their substance needs
www.notesolution.com
-Between 1944-54 2 successive democratically elected governments initiated laws that for
the first time in Guatemalan history attempted to enfranchise the indigenous majority
-Labour codes, peasant leagues, political parties, suffrage and the controversial agrarian
reform laws established bases for Mayan male political participation
-A 1964 CIA sponsored coup precipitated a return to and intensification of exploitation
and repression against, among others Mayan Indians who supported social change
-Cash became a necessity for subsistence production as rural farmers needed money in
hand to buy fertilizers for the milpa rather the customary organic fertilizer
-Guatemalan milpa farmers became dependent on chemical fertilizers and pesticides that
were very expensive and mostly ineffectual, thus by the mid 70s over half million
peasants were making the annual trek frm the altiplana to the coastal coffee, common and
sugar plantation seeking work where labour conditions were deplorable
107 – the promised rewards of globalization have failed to manifest themselves in the lives of
the majority poor; rather, their levels of poverty and immiseration are far worse than they
were a quarter century ago
-Today an even partial subsistence livelihood on milpa lands is no longer a viable option as
imports of basic grains of corn and beans frm the US flood local markets
-For many Mayan families in the Department of Chimaltenango, rural factory work,
cultivation of winter vegetables grown on converted milpa land and international
migration to the US – that draws almost exclusively on an adolescent workforce – have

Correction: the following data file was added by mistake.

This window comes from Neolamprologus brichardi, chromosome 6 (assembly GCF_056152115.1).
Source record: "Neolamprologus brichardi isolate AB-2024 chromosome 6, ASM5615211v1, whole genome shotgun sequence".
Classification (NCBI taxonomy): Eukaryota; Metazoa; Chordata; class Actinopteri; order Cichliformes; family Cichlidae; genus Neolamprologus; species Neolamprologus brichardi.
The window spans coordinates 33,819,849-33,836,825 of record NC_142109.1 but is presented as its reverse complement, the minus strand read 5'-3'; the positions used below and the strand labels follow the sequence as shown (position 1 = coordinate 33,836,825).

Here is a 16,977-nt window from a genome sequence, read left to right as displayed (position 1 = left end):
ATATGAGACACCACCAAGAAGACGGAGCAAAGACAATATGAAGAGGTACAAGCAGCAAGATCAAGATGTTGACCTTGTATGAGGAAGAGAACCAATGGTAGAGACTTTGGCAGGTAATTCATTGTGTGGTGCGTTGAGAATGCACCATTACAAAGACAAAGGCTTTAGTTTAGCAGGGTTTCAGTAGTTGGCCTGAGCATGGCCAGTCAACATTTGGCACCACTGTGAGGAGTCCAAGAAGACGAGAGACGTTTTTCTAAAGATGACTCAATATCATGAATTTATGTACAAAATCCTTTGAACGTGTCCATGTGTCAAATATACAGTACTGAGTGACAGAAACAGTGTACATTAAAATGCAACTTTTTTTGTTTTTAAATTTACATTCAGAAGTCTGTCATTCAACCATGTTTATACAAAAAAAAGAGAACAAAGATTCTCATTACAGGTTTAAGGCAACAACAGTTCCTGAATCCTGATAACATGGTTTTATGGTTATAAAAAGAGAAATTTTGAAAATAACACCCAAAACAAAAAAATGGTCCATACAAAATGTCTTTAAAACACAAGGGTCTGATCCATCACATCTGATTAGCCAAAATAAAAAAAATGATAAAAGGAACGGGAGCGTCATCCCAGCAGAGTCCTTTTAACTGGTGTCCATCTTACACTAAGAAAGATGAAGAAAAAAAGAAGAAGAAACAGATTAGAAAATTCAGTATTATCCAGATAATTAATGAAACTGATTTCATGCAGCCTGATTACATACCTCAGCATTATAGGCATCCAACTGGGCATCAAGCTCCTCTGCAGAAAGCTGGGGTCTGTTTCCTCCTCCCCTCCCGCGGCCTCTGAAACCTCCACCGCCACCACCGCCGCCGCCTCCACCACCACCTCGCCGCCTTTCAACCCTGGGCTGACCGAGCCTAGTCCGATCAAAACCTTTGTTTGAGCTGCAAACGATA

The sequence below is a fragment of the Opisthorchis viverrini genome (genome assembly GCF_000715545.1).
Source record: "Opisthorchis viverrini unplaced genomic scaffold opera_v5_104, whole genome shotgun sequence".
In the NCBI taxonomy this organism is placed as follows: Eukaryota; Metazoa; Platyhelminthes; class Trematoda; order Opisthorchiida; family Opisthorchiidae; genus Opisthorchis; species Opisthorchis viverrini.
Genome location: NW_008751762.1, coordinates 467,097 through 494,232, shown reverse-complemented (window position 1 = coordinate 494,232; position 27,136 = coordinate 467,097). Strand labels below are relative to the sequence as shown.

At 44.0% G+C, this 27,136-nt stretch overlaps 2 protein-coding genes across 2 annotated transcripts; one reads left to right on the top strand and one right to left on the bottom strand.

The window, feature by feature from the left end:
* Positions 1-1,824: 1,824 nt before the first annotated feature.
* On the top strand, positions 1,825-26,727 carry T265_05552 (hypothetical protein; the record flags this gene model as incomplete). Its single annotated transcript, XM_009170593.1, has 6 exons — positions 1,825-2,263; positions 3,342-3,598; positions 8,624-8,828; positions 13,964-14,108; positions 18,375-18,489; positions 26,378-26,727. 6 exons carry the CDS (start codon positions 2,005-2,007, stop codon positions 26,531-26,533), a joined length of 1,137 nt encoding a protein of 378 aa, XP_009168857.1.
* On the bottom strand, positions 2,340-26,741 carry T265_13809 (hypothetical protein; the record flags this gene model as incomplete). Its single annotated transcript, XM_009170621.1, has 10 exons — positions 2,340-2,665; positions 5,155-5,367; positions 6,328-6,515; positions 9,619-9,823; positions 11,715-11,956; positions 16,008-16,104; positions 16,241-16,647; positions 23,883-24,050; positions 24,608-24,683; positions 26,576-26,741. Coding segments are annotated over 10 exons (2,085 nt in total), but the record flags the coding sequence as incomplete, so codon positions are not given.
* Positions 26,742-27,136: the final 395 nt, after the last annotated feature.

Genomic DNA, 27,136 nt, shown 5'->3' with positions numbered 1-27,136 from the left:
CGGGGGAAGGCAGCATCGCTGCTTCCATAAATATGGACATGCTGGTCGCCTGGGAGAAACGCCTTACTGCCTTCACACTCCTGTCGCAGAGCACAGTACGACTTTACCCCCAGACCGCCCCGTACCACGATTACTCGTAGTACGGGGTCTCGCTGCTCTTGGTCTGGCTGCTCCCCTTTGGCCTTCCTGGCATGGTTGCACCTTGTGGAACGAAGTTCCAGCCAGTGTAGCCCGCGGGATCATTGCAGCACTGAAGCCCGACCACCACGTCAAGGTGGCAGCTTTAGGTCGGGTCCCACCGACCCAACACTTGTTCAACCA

become some of their principal economic survival strategies
Racism
-In Guatemala the state has depended on racialotherness as the ideological key to
domination of Indians by non-Indians
-Racism in the guise of ethnicity was re-worked to stress unalterable biological difference
rather than previously held notions of cultural and social distinction
-The Guatemalan state constituted the parameters of its citizenship in which the nation-
state as ‘imagined community’ was constructed on a liberal ideal of mestizaje or
indigenous assimilation
www.notesolution.com

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Description
Week 5 Notes on Mayan Youth and Rural Industrialization in Guatemala Linda Green - She explores configurations of production, power and culture through an explication of the experiences o some Mayan youths as they are increasingly drawn into circuits of the world economy as wage workers in rural maquilas - the now infamous export apparel assembly factories - These factories, employing thousands of workers rely mostly on young Mayan women for their labour force 102 Impoverished Maas who make up the majority of Guatemalas population feel most intensely the impact of drastic reductions in social service expenditures and the lifting of price controls on basic foods, also experience increasing unemployment and scant opportunities in low-paid jobs - Martina 15 year old began working in a maquila factory came home from work one day and said the tamale looks like vomit, didnt want to eat her moms tamale and wanted to know why she couldnt make hot dogs at home the dad beat her - New economic and socio-political dislocations in this case factory labour by Mayan daughters re work in complex ways notions of gender, power, labour, modernity and culturefamily for Mayan adolescents 103 - Many of these young Mayan women and men are caught between 2 worlds - One a cultural worked only partially intact, wholly diminished with scant resources for creating a future - The other modern and globalized from which they are simultaneously excluded, exploited and seduced Theoretical Concerns - Even when women are employed outside the home, their gains have been varied but limited in terms of economic, political or gendered power at the workplace and within the family structure - Studies by mainstream economists argue that women are the winners in globalization, conflating an increase in womens waged employment with their liberation - Poverty, not liberation is what has obliged many women to seek employment outside the household www.notesolution.com